Win one for the JEFfer?
That might be the war cry for J.P. Arencibia and the Blue Jays as they head into Fenway Park, where their rookie manager, John Edward Farrell, was the Red Sox pitching coach for three seasons.
If there’s any extra incentive to latch onto in the next 10 days, the Jays should cling to it like a Barry Bonds’ alibi. They play four games in Beantown against The Best Boston Red Sox Team Ever — who just happen to be 2-9 — before returning home to face the hated Yankees and the Rays next week. That’s nine games against the AL East. If the Jays (6-6) can go 6-3, they should be happy.
Scary thing about the Red Sox is that you know they’re going to bust out at some point. The Jays just hope they wait until next week to do it. Boston is off to its worst start in 15 years. Terry Francona’s team lost their first six games and no AL East team has ever made the playoffs doing that.
Friday’s series opener features two struggling and winless pitchers both with 7.20 ERAs. For the Jays it’s Brett Cecil (0-1) and for Boston it’s Clay Buchholz (0-2). Hmmmm…. think we’ll see some runs?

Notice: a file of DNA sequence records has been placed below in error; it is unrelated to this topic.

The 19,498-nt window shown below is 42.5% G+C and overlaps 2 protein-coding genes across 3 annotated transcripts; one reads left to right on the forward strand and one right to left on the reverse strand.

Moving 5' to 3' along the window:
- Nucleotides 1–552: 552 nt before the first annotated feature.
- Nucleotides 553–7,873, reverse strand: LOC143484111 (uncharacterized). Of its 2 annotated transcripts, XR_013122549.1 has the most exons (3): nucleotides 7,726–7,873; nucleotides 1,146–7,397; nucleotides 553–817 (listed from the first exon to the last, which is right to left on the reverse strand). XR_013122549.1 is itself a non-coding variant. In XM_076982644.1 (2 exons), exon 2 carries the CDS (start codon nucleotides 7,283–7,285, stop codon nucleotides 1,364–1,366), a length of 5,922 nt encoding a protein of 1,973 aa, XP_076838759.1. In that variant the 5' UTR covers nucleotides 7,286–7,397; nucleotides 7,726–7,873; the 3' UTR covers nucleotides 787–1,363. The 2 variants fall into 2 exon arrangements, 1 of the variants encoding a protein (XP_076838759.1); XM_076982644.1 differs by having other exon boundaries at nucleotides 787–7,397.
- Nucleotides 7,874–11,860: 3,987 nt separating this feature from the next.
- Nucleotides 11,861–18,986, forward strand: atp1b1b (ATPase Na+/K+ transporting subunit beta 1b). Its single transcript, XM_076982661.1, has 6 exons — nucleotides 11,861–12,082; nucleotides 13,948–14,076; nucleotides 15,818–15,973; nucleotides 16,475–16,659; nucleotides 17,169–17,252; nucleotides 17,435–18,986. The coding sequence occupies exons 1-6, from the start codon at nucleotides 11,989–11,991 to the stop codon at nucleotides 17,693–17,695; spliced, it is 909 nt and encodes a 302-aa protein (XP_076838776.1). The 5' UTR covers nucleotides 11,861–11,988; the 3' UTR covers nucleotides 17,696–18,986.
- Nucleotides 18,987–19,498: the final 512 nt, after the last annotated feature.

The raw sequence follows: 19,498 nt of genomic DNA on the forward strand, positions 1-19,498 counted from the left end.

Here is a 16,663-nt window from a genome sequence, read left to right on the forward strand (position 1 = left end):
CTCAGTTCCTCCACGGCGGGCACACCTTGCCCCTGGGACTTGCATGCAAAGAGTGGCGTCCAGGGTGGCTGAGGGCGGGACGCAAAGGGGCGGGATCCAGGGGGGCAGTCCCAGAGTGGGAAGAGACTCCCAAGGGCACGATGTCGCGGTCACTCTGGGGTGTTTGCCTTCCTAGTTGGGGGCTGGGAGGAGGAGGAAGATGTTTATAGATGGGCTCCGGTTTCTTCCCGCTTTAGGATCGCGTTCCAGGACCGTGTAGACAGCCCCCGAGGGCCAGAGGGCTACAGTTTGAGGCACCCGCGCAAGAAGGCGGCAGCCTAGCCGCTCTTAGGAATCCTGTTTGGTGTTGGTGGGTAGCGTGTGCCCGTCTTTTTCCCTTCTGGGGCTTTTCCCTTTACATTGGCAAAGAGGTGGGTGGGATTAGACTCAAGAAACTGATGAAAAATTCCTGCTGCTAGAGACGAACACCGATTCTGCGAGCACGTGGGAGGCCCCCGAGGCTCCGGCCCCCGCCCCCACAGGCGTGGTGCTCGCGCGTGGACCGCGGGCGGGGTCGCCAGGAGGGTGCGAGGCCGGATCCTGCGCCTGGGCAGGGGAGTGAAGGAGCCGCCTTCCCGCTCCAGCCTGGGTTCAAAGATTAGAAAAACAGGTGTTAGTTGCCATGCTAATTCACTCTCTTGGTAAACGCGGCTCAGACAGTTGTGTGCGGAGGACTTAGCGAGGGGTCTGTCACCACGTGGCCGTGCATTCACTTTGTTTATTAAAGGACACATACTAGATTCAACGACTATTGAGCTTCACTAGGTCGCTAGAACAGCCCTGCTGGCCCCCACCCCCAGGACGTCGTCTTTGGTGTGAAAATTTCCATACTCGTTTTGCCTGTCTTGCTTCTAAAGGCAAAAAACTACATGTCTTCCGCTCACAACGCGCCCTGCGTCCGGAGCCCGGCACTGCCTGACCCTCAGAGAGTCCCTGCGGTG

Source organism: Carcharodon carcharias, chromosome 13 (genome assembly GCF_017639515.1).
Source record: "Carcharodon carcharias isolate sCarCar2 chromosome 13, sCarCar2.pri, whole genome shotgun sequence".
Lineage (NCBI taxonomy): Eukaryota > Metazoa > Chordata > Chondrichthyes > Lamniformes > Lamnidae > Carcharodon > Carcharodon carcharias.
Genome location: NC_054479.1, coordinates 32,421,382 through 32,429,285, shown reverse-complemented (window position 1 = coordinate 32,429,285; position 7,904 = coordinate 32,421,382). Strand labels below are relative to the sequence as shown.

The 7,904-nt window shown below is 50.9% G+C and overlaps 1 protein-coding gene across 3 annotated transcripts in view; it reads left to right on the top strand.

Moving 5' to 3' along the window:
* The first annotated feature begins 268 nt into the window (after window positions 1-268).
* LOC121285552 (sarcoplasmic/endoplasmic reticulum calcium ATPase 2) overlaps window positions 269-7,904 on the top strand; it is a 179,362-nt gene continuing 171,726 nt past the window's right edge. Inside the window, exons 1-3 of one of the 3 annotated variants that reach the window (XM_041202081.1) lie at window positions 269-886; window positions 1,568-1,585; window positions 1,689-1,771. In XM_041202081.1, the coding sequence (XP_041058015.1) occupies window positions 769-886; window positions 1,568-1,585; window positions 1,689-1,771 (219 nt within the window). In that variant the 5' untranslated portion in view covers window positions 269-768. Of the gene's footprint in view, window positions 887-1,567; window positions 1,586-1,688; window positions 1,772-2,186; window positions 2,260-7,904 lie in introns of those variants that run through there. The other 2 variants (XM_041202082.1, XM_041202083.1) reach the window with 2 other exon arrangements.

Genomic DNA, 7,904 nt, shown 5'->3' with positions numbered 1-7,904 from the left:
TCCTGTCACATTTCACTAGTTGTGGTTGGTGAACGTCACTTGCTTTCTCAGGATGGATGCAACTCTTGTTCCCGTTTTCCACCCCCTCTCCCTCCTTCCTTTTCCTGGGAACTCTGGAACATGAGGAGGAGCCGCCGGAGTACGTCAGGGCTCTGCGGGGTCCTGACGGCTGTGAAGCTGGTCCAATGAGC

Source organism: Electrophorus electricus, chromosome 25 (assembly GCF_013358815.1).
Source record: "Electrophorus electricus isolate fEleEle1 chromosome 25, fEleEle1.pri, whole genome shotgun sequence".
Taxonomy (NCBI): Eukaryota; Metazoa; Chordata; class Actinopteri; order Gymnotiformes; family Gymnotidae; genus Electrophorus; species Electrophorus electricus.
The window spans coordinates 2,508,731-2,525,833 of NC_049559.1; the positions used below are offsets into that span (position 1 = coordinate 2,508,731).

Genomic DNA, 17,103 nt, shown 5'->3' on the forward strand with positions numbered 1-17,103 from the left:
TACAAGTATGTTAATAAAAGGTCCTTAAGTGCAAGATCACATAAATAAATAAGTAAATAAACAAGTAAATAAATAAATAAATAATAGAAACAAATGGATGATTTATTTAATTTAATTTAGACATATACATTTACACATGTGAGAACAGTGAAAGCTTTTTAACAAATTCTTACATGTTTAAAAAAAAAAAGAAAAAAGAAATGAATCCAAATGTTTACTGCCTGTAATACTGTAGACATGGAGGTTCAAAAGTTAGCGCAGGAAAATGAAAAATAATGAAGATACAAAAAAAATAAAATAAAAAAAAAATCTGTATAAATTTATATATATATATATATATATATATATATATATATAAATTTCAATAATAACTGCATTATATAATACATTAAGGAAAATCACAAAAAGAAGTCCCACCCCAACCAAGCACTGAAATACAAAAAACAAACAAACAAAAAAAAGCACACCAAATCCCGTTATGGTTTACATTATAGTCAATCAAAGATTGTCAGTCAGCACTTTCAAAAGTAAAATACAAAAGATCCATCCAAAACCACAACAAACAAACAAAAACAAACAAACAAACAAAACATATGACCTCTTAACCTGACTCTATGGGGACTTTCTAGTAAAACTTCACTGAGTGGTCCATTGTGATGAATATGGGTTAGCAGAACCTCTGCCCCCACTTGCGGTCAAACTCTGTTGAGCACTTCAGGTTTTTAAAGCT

On Wednesday, Arencibia was sitting dead on .300 when he came up to the plate in the eighth inning. He’d gone 0-for-3 against the Mariners, following an 0-for-3 performance on Tuesday night. The kid kept the average up there, though, bouncing a groundball into leftfield, scoring Travis Snider from second and capping an 8-3 win for Toronto. The Jays snapped a four-game skid as Marc Rzepczynski (1-0) got the victory in relief of Kyle Drabek.
Days 11-12: Swinging and missing
Days 7-10: Not going to Disney World
Day 6: Running and gunning
Day 5: OK, Blue Jays
Day 4: No post (off-day)
Day 3: Rope burn
Day 2: Call him Johnny Bench
Day 1: Opening Day hero
J.P. Arencibia 2011 Season Stats:
*The Daily J.P. Arencibia to Cooperstown Watch predicts the Miami-born Blue Jay will be elected to the Baseball Hall of Fame in 2033, after a 17-plus-year career spent entirely in Toronto, except for a brief stint with his hometown Florida Marlins that goes awry when he realizes the benefit of the American League’s DH rule for guys like him and the value of the Canadian dollar that will be worth twice as much as the greenback by the quarter-century mark. He belts 440 home runs, evoking Toronto’s latitude (44 degrees north) and tops the homer record for a catcher by roughly 50. He also becomes the first Toronto celebrity to have an entire sorority house at U of T named after him for reasons we will leave to your imagination and captures three MVP awards, two World Series rings and the hearts of more than a few aging Justin Bieber fans, and inspires a good number of fantasy baseball geeks that it’s okay to have a crush on a guy.